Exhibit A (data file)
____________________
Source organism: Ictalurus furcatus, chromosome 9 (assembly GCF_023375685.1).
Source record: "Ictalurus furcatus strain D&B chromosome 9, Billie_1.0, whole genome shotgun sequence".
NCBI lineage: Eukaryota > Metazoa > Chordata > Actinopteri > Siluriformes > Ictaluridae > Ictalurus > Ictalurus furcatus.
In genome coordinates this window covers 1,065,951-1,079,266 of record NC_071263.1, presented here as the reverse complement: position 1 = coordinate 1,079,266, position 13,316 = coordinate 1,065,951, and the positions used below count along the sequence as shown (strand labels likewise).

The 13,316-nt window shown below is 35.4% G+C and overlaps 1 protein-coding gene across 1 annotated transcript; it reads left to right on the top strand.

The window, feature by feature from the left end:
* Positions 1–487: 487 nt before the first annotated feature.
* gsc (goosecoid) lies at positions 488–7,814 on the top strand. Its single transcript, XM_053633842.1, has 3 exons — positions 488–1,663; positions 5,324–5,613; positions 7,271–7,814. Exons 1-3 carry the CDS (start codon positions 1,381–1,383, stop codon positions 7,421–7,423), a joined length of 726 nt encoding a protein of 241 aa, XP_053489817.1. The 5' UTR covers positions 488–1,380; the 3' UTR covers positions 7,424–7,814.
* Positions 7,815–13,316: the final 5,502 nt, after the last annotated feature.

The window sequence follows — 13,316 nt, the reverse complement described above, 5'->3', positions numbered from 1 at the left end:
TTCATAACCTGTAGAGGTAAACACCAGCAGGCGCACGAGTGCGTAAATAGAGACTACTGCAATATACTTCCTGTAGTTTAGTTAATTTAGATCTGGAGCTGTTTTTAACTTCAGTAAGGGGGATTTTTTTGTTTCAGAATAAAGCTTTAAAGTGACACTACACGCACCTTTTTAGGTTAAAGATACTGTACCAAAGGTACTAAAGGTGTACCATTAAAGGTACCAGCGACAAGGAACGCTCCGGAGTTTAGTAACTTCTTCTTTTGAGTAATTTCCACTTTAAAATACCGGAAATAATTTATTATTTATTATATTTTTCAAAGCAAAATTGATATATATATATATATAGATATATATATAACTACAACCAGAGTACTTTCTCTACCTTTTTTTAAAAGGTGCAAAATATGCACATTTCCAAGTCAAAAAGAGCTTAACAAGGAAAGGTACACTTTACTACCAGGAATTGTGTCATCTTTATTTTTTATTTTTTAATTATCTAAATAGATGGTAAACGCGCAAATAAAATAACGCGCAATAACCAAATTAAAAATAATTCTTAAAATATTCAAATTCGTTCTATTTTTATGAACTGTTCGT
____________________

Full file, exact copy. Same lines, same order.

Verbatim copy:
Source organism: Ictalurus furcatus, chromosome 9 (assembly GCF_023375685.1).
Source record: "Ictalurus furcatus strain D&B chromosome 9, Billie_1.0, whole genome shotgun sequence".
NCBI lineage: Eukaryota > Metazoa > Chordata > Actinopteri > Siluriformes > Ictaluridae > Ictalurus > Ictalurus furcatus.
In genome coordinates this window covers 1,065,951-1,079,266 of record NC_071263.1, presented here as the reverse complement: position 1 = coordinate 1,079,266, position 13,316 = coordinate 1,065,951, and the positions used below count along the sequence as shown (strand labels likewise).

The 13,316-nt window shown below is 35.4% G+C and overlaps 1 protein-coding gene across 1 annotated transcript; it reads left to right on the top strand.

The window, feature by feature from the left end:
* Positions 1–487: 487 nt before the first annotated feature.
* gsc (goosecoid) lies at positions 488–7,814 on the top strand. Its single transcript, XM_053633842.1, has 3 exons — positions 488–1,663; positions 5,324–5,613; positions 7,271–7,814. Exons 1-3 carry the CDS (start codon positions 1,381–1,383, stop codon positions 7,421–7,423), a joined length of 726 nt encoding a protein of 241 aa, XP_053489817.1. The 5' UTR covers positions 488–1,380; the 3' UTR covers positions 7,424–7,814.
* Positions 7,815–13,316: the final 5,502 nt, after the last annotated feature.

The window sequence follows — 13,316 nt, the reverse complement described above, 5'->3', positions numbered from 1 at the left end:
TTCATAACCTGTAGAGGTAAACACCAGCAGGCGCACGAGTGCGTAAATAGAGACTACTGCAATATACTTCCTGTAGTTTAGTTAATTTAGATCTGGAGCTGTTTTTAACTTCAGTAAGGGGGATTTTTTTGTTTCAGAATAAAGCTTTAAAGTGACACTACACGCACCTTTTTAGGTTAAAGATACTGTACCAAAGGTACTAAAGGTGTACCATTAAAGGTACCAGCGACAAGGAACGCTCCGGAGTTTAGTAACTTCTTCTTTTGAGTAATTTCCACTTTAAAATACCGGAAATAATTTATTATTTATTATATTTTTCAAAGCAAAATTGATATATATATATATATAGATATATATATAACTACAACCAGAGTACTTTCTCTACCTTTTTTTAAAAGGTGCAAAATATGCACATTTCCAAGTCAAAAAGAGCTTAACAAGGAAAGGTACACTTTACTACCAGGAATTGTGTCATCTTTATTTTTTATTTTTTAATTATCTAAATAGATGGTAAACGCGCAAATAAAATAACGCGCAATAACCAAATTAAAAATAATTCTTAAAATATTCAAATTCGTTCTATTTTTATGAACTGTTCGT